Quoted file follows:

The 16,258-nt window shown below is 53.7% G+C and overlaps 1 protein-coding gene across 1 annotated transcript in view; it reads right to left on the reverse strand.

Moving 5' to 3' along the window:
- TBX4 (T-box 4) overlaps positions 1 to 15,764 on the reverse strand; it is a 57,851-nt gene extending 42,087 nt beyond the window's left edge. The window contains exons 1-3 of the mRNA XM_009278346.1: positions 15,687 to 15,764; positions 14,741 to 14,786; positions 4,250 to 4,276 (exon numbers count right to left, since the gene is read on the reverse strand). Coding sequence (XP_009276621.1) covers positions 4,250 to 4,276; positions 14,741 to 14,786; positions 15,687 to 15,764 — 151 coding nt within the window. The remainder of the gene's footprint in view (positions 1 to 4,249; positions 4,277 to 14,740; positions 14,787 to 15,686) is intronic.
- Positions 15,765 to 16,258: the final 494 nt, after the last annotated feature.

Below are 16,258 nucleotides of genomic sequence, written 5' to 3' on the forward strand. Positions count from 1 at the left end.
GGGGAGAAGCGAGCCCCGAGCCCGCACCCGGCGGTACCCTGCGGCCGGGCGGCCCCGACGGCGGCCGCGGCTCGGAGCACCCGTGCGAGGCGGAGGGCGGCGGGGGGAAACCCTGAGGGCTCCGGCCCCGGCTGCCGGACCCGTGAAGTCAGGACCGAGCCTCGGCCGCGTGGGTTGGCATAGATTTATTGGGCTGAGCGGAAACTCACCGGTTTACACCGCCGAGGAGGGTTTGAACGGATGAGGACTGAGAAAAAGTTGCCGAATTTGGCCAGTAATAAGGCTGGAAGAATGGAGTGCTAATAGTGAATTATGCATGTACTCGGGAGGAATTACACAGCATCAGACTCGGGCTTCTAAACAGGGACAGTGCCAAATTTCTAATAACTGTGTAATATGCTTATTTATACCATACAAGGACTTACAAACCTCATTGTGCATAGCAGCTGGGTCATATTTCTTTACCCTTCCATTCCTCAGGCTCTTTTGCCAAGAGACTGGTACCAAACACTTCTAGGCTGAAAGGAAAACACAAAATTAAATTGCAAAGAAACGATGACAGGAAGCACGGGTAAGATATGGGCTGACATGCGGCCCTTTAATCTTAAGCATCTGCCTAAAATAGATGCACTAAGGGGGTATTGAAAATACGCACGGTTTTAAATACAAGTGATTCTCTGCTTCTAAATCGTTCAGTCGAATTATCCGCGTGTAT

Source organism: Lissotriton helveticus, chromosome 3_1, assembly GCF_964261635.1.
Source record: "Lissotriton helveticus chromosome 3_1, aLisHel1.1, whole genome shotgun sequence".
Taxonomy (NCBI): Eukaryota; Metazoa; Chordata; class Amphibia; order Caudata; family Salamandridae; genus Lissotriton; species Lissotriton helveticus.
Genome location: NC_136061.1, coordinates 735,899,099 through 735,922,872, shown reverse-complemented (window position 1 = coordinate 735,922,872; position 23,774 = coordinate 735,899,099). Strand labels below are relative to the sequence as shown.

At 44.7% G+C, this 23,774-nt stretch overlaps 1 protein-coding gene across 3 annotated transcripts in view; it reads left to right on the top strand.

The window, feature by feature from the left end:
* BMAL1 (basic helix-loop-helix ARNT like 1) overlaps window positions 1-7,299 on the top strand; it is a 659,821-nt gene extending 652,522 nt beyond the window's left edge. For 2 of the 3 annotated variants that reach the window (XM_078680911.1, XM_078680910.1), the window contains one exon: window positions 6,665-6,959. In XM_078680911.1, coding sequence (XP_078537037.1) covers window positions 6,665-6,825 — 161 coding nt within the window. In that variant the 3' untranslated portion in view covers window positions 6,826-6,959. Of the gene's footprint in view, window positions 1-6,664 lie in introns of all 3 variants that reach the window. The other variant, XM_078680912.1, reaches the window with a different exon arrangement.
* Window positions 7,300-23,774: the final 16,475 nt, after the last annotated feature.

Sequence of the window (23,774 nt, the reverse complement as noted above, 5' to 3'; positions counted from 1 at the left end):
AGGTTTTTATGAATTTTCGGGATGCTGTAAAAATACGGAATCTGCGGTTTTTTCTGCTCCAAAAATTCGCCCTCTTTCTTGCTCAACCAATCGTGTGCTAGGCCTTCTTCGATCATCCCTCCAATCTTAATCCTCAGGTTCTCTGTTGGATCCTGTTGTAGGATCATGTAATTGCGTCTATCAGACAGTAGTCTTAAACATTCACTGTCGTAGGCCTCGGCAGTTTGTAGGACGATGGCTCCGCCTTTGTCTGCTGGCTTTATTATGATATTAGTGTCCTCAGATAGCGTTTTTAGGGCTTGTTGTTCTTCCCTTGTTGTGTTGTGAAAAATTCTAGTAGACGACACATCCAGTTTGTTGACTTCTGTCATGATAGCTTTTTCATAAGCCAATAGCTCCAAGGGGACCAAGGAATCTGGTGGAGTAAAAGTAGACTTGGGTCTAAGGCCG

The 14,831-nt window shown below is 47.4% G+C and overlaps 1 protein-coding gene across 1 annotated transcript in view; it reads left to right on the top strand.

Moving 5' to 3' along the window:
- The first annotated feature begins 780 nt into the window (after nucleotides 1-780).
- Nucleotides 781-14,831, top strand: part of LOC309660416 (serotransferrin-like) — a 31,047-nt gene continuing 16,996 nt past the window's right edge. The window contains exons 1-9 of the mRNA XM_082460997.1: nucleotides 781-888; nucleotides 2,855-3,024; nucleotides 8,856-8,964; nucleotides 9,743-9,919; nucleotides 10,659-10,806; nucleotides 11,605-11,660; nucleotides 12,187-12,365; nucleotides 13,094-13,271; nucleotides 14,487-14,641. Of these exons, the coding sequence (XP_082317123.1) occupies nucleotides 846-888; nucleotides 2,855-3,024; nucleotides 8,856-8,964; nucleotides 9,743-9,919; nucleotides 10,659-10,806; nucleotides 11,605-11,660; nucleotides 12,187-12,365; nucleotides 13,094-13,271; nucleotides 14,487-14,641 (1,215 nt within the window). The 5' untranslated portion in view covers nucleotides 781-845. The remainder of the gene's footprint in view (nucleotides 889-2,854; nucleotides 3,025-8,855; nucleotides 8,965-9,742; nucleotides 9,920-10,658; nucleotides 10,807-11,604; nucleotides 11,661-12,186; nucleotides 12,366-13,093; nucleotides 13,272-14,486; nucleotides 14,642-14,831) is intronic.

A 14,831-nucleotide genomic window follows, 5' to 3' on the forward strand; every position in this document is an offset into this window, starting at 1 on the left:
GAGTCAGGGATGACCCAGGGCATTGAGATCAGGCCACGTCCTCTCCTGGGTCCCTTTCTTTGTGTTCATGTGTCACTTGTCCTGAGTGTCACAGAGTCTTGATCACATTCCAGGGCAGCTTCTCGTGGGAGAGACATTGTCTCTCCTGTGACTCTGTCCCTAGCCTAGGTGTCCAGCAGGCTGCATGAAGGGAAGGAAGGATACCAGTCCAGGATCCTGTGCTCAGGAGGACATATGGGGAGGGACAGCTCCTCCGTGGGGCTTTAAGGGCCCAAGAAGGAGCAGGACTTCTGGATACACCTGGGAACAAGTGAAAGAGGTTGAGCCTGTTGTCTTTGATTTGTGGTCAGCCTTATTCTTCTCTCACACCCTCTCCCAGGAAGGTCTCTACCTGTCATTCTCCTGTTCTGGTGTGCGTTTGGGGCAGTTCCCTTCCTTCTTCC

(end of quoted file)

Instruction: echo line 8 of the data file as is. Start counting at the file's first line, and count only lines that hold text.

Source record: "Lissotriton helveticus chromosome 3_1, aLisHel1.1, whole genome shotgun sequence".